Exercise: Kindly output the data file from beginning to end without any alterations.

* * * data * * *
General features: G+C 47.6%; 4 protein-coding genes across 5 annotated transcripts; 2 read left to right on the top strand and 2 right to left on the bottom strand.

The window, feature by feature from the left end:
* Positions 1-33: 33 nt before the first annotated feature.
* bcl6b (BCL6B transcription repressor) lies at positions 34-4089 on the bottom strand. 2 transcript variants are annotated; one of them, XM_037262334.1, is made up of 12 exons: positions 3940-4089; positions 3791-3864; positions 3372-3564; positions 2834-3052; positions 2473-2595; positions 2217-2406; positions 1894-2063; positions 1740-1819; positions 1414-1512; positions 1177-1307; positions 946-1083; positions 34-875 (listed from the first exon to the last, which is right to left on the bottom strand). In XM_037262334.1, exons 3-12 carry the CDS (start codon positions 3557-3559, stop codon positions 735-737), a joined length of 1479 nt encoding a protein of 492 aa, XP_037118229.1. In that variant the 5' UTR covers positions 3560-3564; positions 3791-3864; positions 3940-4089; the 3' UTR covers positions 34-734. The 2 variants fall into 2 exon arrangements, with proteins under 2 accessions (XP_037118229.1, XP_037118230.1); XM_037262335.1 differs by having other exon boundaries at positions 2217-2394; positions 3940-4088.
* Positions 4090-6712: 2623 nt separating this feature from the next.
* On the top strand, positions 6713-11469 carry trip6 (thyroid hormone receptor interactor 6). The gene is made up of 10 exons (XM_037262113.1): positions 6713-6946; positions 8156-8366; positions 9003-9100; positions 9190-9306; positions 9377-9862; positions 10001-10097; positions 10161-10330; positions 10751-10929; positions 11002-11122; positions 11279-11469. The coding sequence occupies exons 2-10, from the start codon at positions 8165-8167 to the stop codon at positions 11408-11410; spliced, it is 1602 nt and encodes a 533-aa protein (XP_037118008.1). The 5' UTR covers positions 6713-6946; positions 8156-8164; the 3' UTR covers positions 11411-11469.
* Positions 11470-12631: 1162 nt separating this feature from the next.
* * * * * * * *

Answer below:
General features: G+C 47.6%; 4 protein-coding genes across 5 annotated transcripts; 2 read left to right on the top strand and 2 right to left on the bottom strand.

The window, feature by feature from the left end:
* Positions 1-33: 33 nt before the first annotated feature.
* bcl6b (BCL6B transcription repressor) lies at positions 34-4089 on the bottom strand. 2 transcript variants are annotated; one of them, XM_037262334.1, is made up of 12 exons: positions 3940-4089; positions 3791-3864; positions 3372-3564; positions 2834-3052; positions 2473-2595; positions 2217-2406; positions 1894-2063; positions 1740-1819; positions 1414-1512; positions 1177-1307; positions 946-1083; positions 34-875 (listed from the first exon to the last, which is right to left on the bottom strand). In XM_037262334.1, exons 3-12 carry the CDS (start codon positions 3557-3559, stop codon positions 735-737), a joined length of 1479 nt encoding a protein of 492 aa, XP_037118229.1. In that variant the 5' UTR covers positions 3560-3564; positions 3791-3864; positions 3940-4089; the 3' UTR covers positions 34-734. The 2 variants fall into 2 exon arrangements, with proteins under 2 accessions (XP_037118229.1, XP_037118230.1); XM_037262335.1 differs by having other exon boundaries at positions 2217-2394; positions 3940-4088.
* Positions 4090-6712: 2623 nt separating this feature from the next.
* On the top strand, positions 6713-11469 carry trip6 (thyroid hormone receptor interactor 6). The gene is made up of 10 exons (XM_037262113.1): positions 6713-6946; positions 8156-8366; positions 9003-9100; positions 9190-9306; positions 9377-9862; positions 10001-10097; positions 10161-10330; positions 10751-10929; positions 11002-11122; positions 11279-11469. The coding sequence occupies exons 2-10, from the start codon at positions 8165-8167 to the stop codon at positions 11408-11410; spliced, it is 1602 nt and encodes a 533-aa protein (XP_037118008.1). The 5' UTR covers positions 6713-6946; positions 8156-8164; the 3' UTR covers positions 11411-11469.
* Positions 11470-12631: 1162 nt separating this feature from the next.